Nicolas Lobo (born 1979, Los Angeles, CA) lives and works in Miami, FL. He received a Bachelor of Fine Arts from The Cooper Union in 2004. His work has been exhibited at international venues including the Museum of Contemporary Art (North Miami); Miami Art Museum; Marlborough Chelsea (NY); the de la Cruz Collection (Miami); and Lisa Cooley Gallery (NY). In addition, Lobo has recently published an artist book through [Name] publications and released an audiocassette through Augurari.
Jeff Ostergren treats painting as a thoroughfare for its history in relation to chemicals, and more precisely, pharmaceuticals. Using a variety of chemicals with paints, including pharmaceuticals, corn oil, salt, energy drinks, and “bath salts” in the work entitled Molecular Terrorism, he considers the act of painting as a sculptural act, one that understands the application of paint as a kind of dosage that leaves traces and residues of its process.
In his sculpture Ardent Fervor, arrangements of found and constructed objects create distorted, vaguely figurative elements that suggest a defeated and distended body. These works are surrogates for bodies themselves; surfaces and depths which absorb, reject, and excrete chemicals, experiences, and concepts; bodies which change over time. Exposing the violence of consumption and production – the ways in which materials are manipulated for our optimum biological response and the ways they affect our culture. — viewers are implicated in their own bodily urges (binging, exercising, addiction) as well as the forces that impose options upon them (the food industry, politics of labor, technology).
Jeff Ostergren (b. 1976 in Schenectady, NY) received his MFA from Art Center College of Design in Pasadena, CA in 2006. He has exhibited in West Cove Studios (New Haven, CT), Soi Fischer (Vancouver, BC, Canada), Glendale College Art Gallery (Glendale, CA), François Ghebaly Gallery (Los Angeles), Schneider Museum of Art (Ashland, OR), Outpost for Contemporary Art (Los Angeles, CA), Daniel Hug Gallery (Los Angeles), Armory Center for the Arts (Pasadena, CA), Galerie Califia (Horazdovice, Czech Republic), California State University, Long Beach (Long Beach, CA), and Art Center College of Design (Pasadena, CA). Most recently he was included in the exhibition “Your Content Will Return Shortly” at Franklin Street Works in Stamford, CT. Jeff Ostergren lives and works in New Haven, CT, and is an adjunct professor at the University of New Haven.
DANIEL R. SMALL
Daniel R. Small’s Excavation II (After the Future) is the video component to a larger project centered around the speculative proposal for an archaeological excavation of Cecil B Demille’s 1923 film set for The Ten Commandments. The set, constructed to simulate Pharaonic-era Egypt, now lies buried in the white sands of the California desert. Small’s larger project connects this accelerated ruin with its glistening futuristic counterpart located four hundred miles away – Las Vegas’ black glass pyramid, The Luxor.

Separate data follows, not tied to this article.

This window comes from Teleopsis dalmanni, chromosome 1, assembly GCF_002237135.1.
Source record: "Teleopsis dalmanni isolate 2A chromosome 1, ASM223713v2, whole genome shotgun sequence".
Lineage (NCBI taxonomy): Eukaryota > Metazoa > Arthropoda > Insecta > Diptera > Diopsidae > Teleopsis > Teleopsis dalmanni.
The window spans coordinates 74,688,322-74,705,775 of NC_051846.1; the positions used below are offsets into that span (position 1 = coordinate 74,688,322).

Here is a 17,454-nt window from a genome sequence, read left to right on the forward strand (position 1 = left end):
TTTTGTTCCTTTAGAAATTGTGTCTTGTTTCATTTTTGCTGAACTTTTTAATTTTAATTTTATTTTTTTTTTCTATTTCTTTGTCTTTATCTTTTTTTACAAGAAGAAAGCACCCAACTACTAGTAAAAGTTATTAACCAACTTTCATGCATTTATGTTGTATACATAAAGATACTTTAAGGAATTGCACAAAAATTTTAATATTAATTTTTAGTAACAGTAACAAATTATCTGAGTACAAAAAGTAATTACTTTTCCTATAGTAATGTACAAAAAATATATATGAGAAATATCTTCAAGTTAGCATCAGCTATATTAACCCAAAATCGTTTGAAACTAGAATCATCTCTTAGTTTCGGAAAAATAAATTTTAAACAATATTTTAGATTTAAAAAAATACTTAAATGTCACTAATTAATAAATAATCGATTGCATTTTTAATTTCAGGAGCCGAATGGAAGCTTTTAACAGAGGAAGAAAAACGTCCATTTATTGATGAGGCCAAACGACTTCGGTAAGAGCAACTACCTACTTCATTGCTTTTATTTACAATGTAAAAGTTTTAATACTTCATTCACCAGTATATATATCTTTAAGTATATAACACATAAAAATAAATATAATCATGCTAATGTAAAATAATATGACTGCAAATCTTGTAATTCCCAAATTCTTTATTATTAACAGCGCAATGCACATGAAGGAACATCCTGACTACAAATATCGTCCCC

His video, Excavation II (After the Future) begins with an image of pitch-black sky pierced by a speckled white light, The Luxor’s beacon beaming into the darkness of the Nevadan desert. The moving spots are bats drawn in from the desert to feast on insects swarming in the white light. Tracing the same narrative camera movements of The Ten Commandments, Small’s camera moves from that desert darkness to the blue clarity of California light and the burial site of Cecil B. Demille’s set.
Excavation II (After the Future) functions as the point of entry into Small’s larger (in-production) Excavation II project. That project rapidly unpacks into a complex web of seemingly improbable relationships, intertwined narratives, and a circulation of artifacts. Daniel R. Small’s forensic-like investigative approach constructs a triangulated maze of tangents that weave together Demille’s mysterious buried set in the California desert, Las Vegas’ monolithic Luxor hotel and his own artistic process.
Daniel R. Small (b. 1984 in Centralia, IL.) lives and works in Los Angeles, CA. He received an MFA from the New Genres program at the San Francisco Art Institute. Prior to that, Daniel R. Small attended Brown University with an emphasis in Psychology and Philosophy and culminated his undergraduate studies at the Rhode Island School of Design with a BFA in Photography in 2006. His work has been included in exhibitions at the 21st Century Museum of Contemporary Art (Kanazawa, Japan); the Utah Museum of Fine Arts (Salt Lake City); Public Fiction (LA); The Center Gallery at Fordham University (NY); Michael Strogoff Gallery (Marfa) and Samuel Freeman Gallery (LA). In the fall of 2013, Small will be part of Los Angeles Nomadic Division’s Manifest Destiny Billboard Project.